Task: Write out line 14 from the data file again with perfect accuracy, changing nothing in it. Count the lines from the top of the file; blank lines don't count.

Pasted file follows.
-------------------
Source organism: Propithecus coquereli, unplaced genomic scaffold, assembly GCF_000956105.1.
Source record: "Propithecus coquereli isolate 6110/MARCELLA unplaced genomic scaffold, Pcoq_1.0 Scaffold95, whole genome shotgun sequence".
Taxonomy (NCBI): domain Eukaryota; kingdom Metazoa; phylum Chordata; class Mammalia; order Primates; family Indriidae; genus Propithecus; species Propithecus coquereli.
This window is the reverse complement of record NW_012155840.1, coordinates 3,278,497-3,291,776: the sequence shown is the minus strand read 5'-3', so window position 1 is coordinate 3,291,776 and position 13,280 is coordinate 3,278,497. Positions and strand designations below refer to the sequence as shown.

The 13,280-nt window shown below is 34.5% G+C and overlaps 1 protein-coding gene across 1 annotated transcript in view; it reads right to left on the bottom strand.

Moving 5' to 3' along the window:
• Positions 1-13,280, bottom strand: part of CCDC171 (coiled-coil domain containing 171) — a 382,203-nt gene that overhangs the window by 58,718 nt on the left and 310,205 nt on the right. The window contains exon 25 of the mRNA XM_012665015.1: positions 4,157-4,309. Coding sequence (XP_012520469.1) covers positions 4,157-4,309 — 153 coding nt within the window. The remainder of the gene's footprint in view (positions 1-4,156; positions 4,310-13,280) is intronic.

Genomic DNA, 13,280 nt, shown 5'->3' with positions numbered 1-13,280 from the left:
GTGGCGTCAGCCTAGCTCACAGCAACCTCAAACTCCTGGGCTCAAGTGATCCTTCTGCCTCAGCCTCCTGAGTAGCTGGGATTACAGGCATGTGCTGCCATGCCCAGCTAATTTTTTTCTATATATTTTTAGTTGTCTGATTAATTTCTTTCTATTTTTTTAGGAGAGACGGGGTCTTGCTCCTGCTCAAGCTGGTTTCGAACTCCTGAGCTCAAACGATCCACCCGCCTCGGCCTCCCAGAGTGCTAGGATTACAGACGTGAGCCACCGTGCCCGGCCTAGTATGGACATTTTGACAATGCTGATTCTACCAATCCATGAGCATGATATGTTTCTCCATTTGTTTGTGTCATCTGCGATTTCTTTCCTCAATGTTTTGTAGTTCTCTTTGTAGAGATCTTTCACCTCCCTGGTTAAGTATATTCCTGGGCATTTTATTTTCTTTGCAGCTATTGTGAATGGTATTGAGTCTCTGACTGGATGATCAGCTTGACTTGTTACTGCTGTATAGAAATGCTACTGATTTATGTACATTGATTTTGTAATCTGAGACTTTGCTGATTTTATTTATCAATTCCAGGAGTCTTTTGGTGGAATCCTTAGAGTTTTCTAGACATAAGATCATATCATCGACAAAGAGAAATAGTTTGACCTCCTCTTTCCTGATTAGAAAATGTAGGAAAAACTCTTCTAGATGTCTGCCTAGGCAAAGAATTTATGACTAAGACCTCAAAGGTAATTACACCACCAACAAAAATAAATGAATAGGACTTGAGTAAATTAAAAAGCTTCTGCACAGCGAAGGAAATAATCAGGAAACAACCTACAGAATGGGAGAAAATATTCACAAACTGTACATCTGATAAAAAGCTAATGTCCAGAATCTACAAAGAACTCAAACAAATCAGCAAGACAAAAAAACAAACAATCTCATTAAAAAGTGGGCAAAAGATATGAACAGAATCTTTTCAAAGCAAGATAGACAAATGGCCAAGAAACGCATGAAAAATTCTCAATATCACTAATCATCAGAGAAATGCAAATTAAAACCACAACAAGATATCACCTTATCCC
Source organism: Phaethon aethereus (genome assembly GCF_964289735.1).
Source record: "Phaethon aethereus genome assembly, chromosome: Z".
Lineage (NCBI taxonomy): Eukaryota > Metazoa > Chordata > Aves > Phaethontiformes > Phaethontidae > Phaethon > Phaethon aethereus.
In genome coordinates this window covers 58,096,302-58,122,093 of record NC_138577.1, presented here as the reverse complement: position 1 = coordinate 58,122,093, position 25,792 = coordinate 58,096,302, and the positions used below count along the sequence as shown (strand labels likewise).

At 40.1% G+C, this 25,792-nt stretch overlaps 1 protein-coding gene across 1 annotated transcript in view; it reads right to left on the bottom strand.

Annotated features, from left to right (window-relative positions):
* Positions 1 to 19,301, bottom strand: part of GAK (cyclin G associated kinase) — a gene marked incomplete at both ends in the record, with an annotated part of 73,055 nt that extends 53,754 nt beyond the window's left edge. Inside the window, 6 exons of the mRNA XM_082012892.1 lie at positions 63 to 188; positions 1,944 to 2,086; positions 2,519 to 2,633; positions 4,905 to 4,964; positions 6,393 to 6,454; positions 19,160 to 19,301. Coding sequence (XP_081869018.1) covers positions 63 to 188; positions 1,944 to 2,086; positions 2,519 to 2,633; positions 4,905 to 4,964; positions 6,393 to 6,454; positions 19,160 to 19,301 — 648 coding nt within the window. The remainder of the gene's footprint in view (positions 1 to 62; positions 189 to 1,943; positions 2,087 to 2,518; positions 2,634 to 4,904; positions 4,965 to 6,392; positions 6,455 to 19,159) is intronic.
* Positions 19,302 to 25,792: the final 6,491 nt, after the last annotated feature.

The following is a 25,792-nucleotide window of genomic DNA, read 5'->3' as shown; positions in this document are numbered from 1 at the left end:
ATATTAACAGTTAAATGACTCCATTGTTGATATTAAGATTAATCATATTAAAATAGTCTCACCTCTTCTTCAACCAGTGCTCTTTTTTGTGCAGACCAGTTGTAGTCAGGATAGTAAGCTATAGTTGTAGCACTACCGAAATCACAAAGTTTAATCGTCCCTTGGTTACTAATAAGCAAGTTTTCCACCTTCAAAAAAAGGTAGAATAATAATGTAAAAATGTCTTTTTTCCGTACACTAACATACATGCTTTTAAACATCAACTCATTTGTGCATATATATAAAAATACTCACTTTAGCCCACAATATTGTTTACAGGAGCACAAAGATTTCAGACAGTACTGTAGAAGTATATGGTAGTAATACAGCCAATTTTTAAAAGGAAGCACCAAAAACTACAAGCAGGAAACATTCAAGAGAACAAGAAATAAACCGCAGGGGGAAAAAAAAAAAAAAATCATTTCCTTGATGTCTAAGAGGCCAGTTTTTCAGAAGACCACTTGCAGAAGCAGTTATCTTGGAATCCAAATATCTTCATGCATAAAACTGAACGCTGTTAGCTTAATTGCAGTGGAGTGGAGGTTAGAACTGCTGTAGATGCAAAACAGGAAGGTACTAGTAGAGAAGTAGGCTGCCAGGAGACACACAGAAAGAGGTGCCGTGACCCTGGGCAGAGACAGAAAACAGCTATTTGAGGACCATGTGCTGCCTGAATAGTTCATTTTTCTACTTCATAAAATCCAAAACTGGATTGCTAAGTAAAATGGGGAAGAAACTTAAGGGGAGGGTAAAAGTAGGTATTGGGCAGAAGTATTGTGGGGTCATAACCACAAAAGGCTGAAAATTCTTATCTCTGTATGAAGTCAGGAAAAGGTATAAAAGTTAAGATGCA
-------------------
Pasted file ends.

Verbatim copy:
At 40.1% G+C, this 25,792-nt stretch overlaps 1 protein-coding gene across 1 annotated transcript in view; it reads right to left on the bottom strand.